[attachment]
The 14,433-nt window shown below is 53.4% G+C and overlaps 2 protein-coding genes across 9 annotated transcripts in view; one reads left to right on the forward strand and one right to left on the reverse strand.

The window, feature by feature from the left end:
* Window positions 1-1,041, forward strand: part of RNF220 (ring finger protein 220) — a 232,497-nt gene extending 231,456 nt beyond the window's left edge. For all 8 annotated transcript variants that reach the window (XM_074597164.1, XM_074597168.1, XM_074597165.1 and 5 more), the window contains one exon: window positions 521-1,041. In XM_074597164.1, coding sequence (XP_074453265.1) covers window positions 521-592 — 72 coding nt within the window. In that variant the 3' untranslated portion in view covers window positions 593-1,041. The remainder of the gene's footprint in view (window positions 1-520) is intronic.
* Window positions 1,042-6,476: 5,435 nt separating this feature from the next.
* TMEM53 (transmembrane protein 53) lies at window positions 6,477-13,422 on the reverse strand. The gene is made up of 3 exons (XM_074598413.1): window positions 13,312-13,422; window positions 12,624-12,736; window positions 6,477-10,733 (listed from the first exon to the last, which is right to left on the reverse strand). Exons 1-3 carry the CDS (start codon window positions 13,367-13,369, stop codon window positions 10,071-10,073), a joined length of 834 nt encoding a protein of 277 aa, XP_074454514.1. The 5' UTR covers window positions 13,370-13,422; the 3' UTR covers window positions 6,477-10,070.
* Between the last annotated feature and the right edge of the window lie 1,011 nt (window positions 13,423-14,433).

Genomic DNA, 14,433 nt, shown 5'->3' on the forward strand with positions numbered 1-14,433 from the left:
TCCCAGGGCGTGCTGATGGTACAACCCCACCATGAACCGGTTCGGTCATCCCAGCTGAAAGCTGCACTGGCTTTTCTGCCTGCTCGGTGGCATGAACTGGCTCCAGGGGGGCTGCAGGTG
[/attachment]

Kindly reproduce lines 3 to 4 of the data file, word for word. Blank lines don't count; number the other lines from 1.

* Window positions 1-1,041, forward strand: part of RNF220 (ring finger protein 220) — a 232,497-nt gene extending 231,456 nt beyond the window's left edge. For all 8 annotated transcript variants that reach the window (XM_074597164.1, XM_074597168.1, XM_074597165.1 and 5 more), the window contains one exon: window positions 521-1,041. In XM_074597164.1, coding sequence (XP_074453265.1) covers window positions 521-592 — 72 coding nt within the window. In that variant the 3' untranslated portion in view covers window positions 593-1,041. The remainder of the gene's footprint in view (window positions 1-520) is intronic.
* Window positions 1,042-6,476: 5,435 nt separating this feature from the next.